Today, a shooting spree in Northern California’s Tehama County left at least 5 dead. The attack included at least seven shooting scenes, including an elementary school. So, um, why aren’t people talking about it?
Within the last two months, there have been several notable mass shootings in the U.S. There was Las Vegas, of course, which became the deadliest mass shooting in modern American history. And, even more recently, there was Sutherland Springs, Texas, where 26 people were killed in a Baptist church. In comparison, this shooting doesn’t seem like much — and that right there is the problem.
in case you live in a country other than america, five dead from a mass shooting is actually a relatively low death toll here
— america's lounge singer (@KrangTNelson) November 14, 2017
As Americans, we are incredibly desensitized to violence. Face it, mass murders really don’t bother us the way we should, but most of us are afraid to admit that for fear of sounding insensitive. But the truth? I heard about the shooting and my first thought had nothing to do with fear or panic. Instead, all I could think was, “Oh, again.”
Oh, again. How fucked up is that? This is such a common problem in our society that most of us can’t even muster up the warranted amount of concern. Then again, it’s difficult to process emotionally when it’s something that not only keeps happening but is something that will without a doubt continue happening.
The fact of the matter is this: our government doesn’t really have an escape plan from this culture of violence it’s helped create. It’s too busy taking money from the NRA and schmoozing far-right voters to start a conversation that our country needs to have.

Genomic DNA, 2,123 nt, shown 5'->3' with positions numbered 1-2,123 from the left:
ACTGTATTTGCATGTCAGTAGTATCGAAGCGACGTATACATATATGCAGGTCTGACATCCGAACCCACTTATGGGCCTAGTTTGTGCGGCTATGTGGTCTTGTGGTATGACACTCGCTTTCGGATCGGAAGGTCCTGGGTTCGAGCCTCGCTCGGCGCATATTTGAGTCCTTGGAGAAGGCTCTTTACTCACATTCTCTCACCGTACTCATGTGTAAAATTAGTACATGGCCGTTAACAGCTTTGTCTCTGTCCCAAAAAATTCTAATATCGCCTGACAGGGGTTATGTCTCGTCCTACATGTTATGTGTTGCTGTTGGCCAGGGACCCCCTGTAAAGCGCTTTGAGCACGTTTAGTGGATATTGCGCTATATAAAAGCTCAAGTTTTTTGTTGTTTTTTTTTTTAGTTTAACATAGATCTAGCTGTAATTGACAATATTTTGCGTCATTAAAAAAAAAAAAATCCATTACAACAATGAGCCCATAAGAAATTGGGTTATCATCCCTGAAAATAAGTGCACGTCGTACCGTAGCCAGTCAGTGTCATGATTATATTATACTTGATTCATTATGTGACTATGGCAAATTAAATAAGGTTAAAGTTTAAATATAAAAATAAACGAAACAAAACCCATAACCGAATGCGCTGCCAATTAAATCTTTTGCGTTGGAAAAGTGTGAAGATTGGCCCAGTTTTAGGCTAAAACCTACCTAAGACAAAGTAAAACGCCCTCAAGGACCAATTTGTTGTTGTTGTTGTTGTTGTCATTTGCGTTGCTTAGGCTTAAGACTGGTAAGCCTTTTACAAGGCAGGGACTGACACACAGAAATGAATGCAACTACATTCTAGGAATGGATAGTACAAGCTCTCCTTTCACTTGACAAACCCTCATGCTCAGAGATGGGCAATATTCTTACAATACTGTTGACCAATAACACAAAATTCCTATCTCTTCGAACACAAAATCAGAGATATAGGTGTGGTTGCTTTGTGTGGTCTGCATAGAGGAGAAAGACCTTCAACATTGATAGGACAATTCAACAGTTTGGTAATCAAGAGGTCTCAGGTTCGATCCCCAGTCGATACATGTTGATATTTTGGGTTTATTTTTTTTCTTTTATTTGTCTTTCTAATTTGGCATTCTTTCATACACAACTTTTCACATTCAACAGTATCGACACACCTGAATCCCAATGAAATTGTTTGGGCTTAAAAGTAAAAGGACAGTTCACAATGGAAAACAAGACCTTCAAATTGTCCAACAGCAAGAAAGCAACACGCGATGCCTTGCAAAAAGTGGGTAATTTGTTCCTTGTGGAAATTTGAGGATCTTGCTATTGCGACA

I know it’s too early to talk about the mass shooting of schoolchildren today in Northern California, but what about mass shooting of 600 Americans last month in Las Vegas. And what about the Texas church mass shooting? Thanks in advance to whomever makes these decisions.
— Shannon Watts (@shannonrwatts) November 14, 2017
Because instead of talking about how we can prevent mass shootings, we talk about how incredibly “unAmerican” it is to even discuss gun control. People scream, “But the Second Amendment!!!” without really critically thinking about why that amendment exists. Without thinking about the fact that it was approved in 1791, when our society and our technology was completely different (after all, I don’t think our founding fathers were collecting AK-15s). Without considering the fact that we have actually changed some of our country’s amendments over time. Hey, remember when the 13th Amendment protected slavery? Of course, you don’t actually remember it, because that shit was changed before you were even born. As a society and a country, we’re meant to evolve.
The fact of the matter is that this is happening too often. People are afraid to live their lives because they’re afraid of being the next victims. After Las Vegas, my friend told me that she didn’t want to go to concerts anymore. After Sutherland Springs, churches began talking about having extra security measures. People are more afraid of losing their guns (or even having stricter laws) than they are afraid of losing someone they love to one. So instead of getting to the root of the problem, we mold our entire lives around the problem itself.
there was another shooting in an elementary school and it doesn't even register as out of the ordinary anymore. is america great again yet?https://t.co/WrMjGO12Zq
— Megan Amram (@meganamram) November 14, 2017
And so we continue to let this happen. Five people died, and guess what? It’s not shocking. If anything, it’s almost relieving that there weren’t more. By now, we’re used to waking up to the news of tragedy. It doesn’t seem to faze many people that the U.S. is one of the only Western countries where this is completely normal. And, like always, people will find blame in other places — mental illness, religion, political alignment — as if they aren’t all the same problems other countries across the world face, though with a much smaller casualty list.
And so I’m sure this tragedy will do absolutely nothing. Maybe people will talk about it for a day or two; maybe they won’t talk about it at all. People will send their thoughts and prayers and do nothing more. Our government will humor the idea of “change” without any real plan to go through with it. And by the time the next mass shooting happens, I’m sure most of us will have already forgotten all about this. After all, at least this time it wasn’t us.